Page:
Accessibility has been particularly stressed in the biosimilar space as the industry works to define biosimilar value outside of price and cost. In fact, the term came up so frequently at a conference I attended last fall, I decided to make it one of the “mottos” of the biosimilar space, coupled with “education, education, education,” “data” (x3), and “collaboration”(x3).
Overall, the concept that biosimilars are a tool to bolster the overall biologics experience was woven throughout the conversation during my visit to Pfizer headquarters. Naturally, there have been challenges associated with being a leader in the space; the extent of exclusionary pricing, for instance, was not fully anticipated. But, Richard Blackburn, global president of the EU, Africa, Middle East, and biosimilars at PEH, said, watching the uptake of infliximab (Remsima/Inflectra) grow across Europe has inspired greater confidence and enthusiasm internally for the biosimilar mission.
“With each new biosimilar that has been launched in Europe, we’ve been seeing faster uptake, which tells us that, generally, the physician and patient community is getting used to the idea of biosimilars and their confidence is growing,” Blackburn said. “I think that confidence has been mirrored within Pfizer. There’s greater comfort that a company like Pfizer can be successful both as the provider of originator biologics and of biosimilars.”
Competitive Differentiation: An Evolving Concept
As Amrit Ray, global president of R&D for PEH, shared, Pfizer’s reputation in the biologics space precedes itself. In entering the biosimilar market, the company has relied on the technology platforms and the clinical development and regulatory expertise that helped the company develop biologics for the past 30 years. But as Ray and I discussed following the conference, if I had spoken to him five years ago, he might have assumed the company was fully prepared with these assets to tackle biosimilars. In reality, the company has had to make some important updates to its capabilities.
For one, “In addition to using the other technologies we’ve established in our broader biologics portfolio, we have looked into using gene expression technologies to construct new Pfizer cell lines that can produce biosimilars at commercial scale,” he explained. “We’ve also built analytical labs that can scale up from pilot to commercial scale rapidly.”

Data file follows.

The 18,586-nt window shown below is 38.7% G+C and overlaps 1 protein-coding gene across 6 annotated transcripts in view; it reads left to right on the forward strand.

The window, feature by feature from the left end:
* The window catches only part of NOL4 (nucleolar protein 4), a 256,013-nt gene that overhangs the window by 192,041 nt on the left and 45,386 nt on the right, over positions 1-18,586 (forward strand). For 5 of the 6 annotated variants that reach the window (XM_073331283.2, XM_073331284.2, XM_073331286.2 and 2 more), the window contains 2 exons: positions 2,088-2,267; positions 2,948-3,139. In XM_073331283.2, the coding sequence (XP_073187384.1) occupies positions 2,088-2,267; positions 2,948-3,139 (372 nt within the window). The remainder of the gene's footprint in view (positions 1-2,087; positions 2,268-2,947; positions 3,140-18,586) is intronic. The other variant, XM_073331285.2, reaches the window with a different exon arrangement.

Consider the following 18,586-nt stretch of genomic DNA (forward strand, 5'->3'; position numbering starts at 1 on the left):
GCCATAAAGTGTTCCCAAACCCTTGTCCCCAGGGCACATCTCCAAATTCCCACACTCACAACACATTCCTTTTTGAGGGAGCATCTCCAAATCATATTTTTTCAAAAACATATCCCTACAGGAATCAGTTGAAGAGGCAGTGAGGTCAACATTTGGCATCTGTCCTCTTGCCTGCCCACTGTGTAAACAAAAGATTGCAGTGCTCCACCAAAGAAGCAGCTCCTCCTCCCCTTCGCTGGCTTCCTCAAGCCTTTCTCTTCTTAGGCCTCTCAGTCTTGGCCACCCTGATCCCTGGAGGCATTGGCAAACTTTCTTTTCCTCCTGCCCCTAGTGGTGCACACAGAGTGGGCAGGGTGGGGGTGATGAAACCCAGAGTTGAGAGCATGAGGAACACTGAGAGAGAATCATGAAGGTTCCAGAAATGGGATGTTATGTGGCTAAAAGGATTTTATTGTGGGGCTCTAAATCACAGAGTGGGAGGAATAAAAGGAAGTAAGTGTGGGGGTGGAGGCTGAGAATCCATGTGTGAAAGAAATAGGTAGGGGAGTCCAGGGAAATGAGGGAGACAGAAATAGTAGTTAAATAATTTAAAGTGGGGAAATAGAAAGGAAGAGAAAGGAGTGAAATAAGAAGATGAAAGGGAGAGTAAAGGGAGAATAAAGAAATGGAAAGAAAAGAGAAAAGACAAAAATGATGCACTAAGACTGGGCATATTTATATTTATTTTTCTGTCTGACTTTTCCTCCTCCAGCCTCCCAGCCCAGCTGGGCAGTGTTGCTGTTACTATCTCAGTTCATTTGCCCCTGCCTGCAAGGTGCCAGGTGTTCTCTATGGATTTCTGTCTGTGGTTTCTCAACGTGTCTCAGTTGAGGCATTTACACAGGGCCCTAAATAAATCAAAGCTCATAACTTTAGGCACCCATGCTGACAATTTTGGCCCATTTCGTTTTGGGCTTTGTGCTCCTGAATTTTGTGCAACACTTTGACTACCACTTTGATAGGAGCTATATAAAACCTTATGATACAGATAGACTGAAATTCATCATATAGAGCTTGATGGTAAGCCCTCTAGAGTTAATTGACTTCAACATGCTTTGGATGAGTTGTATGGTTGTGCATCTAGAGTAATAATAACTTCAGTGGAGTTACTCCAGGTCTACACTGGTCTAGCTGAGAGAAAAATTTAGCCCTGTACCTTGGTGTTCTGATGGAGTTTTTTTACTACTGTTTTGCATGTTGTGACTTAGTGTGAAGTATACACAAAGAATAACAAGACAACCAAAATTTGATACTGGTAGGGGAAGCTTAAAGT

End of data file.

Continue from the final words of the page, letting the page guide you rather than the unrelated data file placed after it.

In my discussions with experts throughout the years, a term that has surfaced time and time again is “agility.” There are a number of areas in which biosimilar companies need to be agile, whether it be working with a commercialization partner in different markets, entering growing markets, or establishing a sound supply chain.
Working to speed development and better meet demand in an evolving market is a challenge impacting the biologics space as a whole. But because demand for biosimilars is so varied (depending on the nation), Ray said a biosimilar maker’s focus needs to be on the capabilities that will enable a quick scale-up. “We need to ask ourselves, ‘How many patients would we treat in a week?’”
In this industry, companies cannot take competitive differentiation too lightly. For some, this means coming up with a new device or formulation to better compete against the innovator and other biosimilar makers. For others, it means establishing new regulatory strategies (with the help of regulators) that cut down on the amount of clinical work needed is certainly another. Ray sees an important differentiator in the ability to look ahead at the combined investments needed to fit the biosimilar landscape — not just the biologics market.
“What’s become apparent to me is that the experience, the scientific capability, and the technical sophistication, in totality, are a competitive differentiator,” he said. “I think this also fills us with confidence that we’re fully prepared to contribute to the biosimilar space and to patients.”